(In)famous goal scored by Sir Geoff Hurst in the final game of the Soccer World Cup 1966, held at the Wembley Stadium in London.

After the regular 90 minutes ended 2:2, Alan Ball out-sprinted german defense player Karl-Heinz Schnellinger and cross-passed the ball to Hurst, who smash-kicked it against the underside of the top bar.
The Ball bounced and hit the ground.

Rules say that the ball has to be behind the line to score a goal.
After conferencing with russian linesman Tofik Bachramow, swiss referee Gottfried Dienst decided it was a regular goal, causing England to win the cup.

To this day, soccer experts, scientists and interested people in both nations try to find out if the ball really was behind the line.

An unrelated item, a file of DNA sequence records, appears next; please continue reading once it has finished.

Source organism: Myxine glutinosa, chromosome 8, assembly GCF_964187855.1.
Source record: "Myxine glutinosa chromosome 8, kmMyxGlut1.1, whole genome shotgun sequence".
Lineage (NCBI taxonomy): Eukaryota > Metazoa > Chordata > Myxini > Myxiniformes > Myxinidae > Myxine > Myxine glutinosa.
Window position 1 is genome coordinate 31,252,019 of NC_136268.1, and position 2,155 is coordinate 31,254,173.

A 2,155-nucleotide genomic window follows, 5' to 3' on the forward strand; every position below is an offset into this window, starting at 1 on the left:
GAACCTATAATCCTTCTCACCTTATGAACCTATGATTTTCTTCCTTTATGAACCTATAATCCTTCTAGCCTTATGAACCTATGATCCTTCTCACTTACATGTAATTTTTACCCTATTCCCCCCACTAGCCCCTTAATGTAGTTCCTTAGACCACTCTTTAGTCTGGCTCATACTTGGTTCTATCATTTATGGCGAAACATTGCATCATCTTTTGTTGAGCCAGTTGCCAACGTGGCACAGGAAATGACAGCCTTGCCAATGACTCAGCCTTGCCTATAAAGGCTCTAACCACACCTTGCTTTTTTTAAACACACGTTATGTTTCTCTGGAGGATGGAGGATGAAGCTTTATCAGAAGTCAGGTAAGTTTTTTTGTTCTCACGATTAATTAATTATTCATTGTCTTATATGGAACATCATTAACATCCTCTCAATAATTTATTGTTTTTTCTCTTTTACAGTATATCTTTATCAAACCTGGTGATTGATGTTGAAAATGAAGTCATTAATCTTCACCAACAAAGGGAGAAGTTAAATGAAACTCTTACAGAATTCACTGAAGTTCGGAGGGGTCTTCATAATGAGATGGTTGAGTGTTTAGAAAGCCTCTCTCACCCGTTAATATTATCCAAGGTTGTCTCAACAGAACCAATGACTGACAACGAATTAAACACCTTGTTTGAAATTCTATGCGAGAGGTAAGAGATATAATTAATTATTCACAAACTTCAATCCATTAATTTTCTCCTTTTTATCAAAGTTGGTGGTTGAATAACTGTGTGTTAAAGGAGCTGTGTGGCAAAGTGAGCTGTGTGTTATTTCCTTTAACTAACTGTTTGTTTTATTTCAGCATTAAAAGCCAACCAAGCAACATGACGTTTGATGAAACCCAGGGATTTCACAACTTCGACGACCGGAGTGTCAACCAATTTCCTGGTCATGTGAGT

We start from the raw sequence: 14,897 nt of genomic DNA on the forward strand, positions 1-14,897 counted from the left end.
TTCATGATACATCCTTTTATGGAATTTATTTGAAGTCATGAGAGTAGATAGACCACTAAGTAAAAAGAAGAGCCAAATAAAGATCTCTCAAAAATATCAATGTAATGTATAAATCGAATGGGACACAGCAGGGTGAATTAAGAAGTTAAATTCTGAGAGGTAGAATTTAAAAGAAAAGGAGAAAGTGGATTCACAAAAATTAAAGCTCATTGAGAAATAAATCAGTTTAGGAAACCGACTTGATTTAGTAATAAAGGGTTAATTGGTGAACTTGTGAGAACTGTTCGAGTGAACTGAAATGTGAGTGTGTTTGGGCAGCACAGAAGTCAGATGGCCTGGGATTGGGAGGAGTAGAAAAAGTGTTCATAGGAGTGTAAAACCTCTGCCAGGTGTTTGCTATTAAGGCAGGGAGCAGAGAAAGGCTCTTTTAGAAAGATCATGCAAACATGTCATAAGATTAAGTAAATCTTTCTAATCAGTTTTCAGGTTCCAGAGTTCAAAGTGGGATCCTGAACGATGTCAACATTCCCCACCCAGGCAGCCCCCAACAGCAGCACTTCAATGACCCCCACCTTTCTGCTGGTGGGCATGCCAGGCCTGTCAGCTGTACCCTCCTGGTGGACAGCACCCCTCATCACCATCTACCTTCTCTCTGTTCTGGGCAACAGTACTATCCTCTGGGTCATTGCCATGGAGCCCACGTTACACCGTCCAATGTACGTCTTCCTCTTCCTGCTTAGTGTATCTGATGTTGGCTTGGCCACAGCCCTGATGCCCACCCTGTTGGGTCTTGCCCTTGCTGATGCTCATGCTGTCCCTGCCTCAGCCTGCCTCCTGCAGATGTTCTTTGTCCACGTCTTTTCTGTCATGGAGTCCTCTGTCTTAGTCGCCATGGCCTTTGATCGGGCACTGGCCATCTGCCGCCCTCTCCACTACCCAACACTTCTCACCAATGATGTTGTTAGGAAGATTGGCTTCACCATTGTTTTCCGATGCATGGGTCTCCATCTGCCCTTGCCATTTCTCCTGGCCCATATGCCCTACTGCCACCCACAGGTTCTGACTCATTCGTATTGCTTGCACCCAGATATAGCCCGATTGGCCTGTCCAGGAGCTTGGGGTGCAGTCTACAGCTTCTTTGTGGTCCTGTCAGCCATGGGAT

Video tapes of the match were digitally analized, computer simulations were programmed, mathematicans tried to calculate the flying angle of the ball, no one was able to find out if it was on the line or behind it, leaving this mystery unsolved.

In 2001, a german soccer offical said (on the issue of video evidence and goal line cameras to assist the referee): "Much of the spirit of soccer would be lost if the fans could not discuss if a goal counted or not back at work on mondays".
In this spirit, I think the Wembley myth will stay unsolved till the end of time.

Names gathered from all over the web


TDS says re Wembley goal : Funnily enough, ITV ran a computer simulation based on shadows and pespective a couple of years ago, and decided it landed more or less with the centre of the ball over the FAR END of the line - pretty much a perfect 50/50 split in and out

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